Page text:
Artificial Intelligence (AI) – In the coming years, Artificial Intelligence is the backbone of the esports industry, providing players with technologically advanced training tools focused on machine learning that will further improve their skills and gaming strategies. In the near future, natural language processing (NLP) instruments will gain momentum. The player-audience social experience will also be increasingly personalised by AI.
Virtual Reality (VR) – A fresh demand for VR esports is emerging with the introduction of untethered VR headsets and new games. It should feel really immersive, so players feel more linked to the game.
Mobile Gaming – According to a joint report published by the Indian Cellular and Electronics Association and the consulting firm KPMG, by 2022, India’s smartphone base will reach 820 million active users. This clearly highlights the ability of mobile gaming to gain a wider audience from India’s still untapped markets towards esports.
Esports could be the next big thing, especially in rural India, where most youngsters have a smartphone. India has emerged as the hotspot for mobile esports in the past couple of years. India’s rising penetration of smartphones will take esports to another level altogether. The next wave of esports penetration in India will also fly with high bandwidth capabilities of 5G-enabled wireless networking coupled with cloud gaming.
Streaming / Content Creation – Streaming is where anyone can record or show their game by broadcasting it live over the internet through streaming platforms. Streamers can add custom graphics to their stream and communicate through a chat room with viewers, informing and entertaining them. It enables fans to get closer to the action and to make some extra money for pro gamers and entertainers. Facebook and YouTube will lead the show in India. Streamers have been able to monetise their content and rake up good monies. Streaming today is a viable career option.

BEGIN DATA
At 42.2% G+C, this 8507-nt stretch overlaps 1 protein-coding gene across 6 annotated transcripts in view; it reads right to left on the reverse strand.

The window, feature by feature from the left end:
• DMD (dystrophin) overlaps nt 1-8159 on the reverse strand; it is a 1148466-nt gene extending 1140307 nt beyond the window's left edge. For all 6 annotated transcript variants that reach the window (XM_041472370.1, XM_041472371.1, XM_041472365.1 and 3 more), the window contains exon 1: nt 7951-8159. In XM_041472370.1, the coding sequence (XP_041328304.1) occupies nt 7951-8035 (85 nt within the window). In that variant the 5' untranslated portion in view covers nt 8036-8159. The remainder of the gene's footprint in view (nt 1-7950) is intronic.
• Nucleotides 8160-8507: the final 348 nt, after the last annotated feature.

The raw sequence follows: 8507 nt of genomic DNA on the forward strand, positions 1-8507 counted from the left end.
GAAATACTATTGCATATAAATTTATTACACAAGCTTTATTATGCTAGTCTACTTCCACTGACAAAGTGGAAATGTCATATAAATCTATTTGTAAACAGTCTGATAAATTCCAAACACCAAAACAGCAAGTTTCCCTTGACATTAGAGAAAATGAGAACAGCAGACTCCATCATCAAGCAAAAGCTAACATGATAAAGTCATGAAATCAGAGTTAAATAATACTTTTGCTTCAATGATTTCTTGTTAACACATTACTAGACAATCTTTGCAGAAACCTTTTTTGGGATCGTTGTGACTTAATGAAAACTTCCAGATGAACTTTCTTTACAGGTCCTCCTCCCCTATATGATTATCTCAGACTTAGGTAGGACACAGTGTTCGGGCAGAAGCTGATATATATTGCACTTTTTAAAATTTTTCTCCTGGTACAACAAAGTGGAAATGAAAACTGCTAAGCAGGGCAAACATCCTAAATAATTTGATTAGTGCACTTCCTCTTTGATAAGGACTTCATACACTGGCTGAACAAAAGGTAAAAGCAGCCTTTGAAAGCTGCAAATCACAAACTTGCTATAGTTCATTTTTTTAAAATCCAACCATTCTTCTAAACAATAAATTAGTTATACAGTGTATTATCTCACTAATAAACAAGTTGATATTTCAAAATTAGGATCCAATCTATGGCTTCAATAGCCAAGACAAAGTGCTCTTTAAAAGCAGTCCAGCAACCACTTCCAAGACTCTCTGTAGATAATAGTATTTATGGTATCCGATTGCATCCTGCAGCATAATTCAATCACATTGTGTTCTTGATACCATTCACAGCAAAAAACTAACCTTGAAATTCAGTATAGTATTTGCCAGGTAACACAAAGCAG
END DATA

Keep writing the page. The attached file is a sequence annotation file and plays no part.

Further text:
Streaming tools – In order to minimise problems and enhance the quality of online gaming, game streaming software solutions are essential. Game streaming software are well equipped with features and elements that help beautify streams and improve the overall streaming experience. The most commonly used streaming tools are Open Broadcaster Software (OBS Studio), Xsplit, Wirecast, Stream Pro etc.
Esports Platforms – Esports events are not necessarily held in a physical environment. Esports athletes can compete in various tournaments hosted online by Esports platforms. During COVID, we saw surge in participations/engagement like Gamerji, Ultimate Battle, and self-service platforms like Ustreak that allow gamers to host their own tournaments and leagues directly on the website or in Discord using their bots. Ustreak happens to be one of the world’s first few to build this functionality and India’s first one to do so.
Q4. What are the challenges you think the esports industry faces today?
The major hurdles faced by Indian esports industry are:
- The recognition of esports as a sport by the Sports Ministry and the Indian Olympic Association. This will also help in building the confidence of the parents (as our esports athletes are largely from 14-20 years and their parents are not very supportive).
- Uneven distribution of high-speed internet connections compared to Tier 1 cities.
- Lack of budget-friendly gaming PCs.
Esports is growing, and we need to establish a wider wireframe to support the ecosystem so that new skilled esports athletes can grow from all over India.
Q5. Another important factor that holds back the current esports industry is sponsorship. How is ESFI trying to promote and develop the industry to newer customers?
India suffers from the misunderstanding regarding the term “esports” as there have been lot of attempts to confuse public at large by calling teen patti, rummy, poker, online gaming, gambling, real money gaming, betting as “esports” (these kinds of apps are igaming apps) and for that matter playing casual video games like ludo/candy crush is also not esports. It’s atrocious to even compare them with esports; no brand wants to be associated with gambling or betting.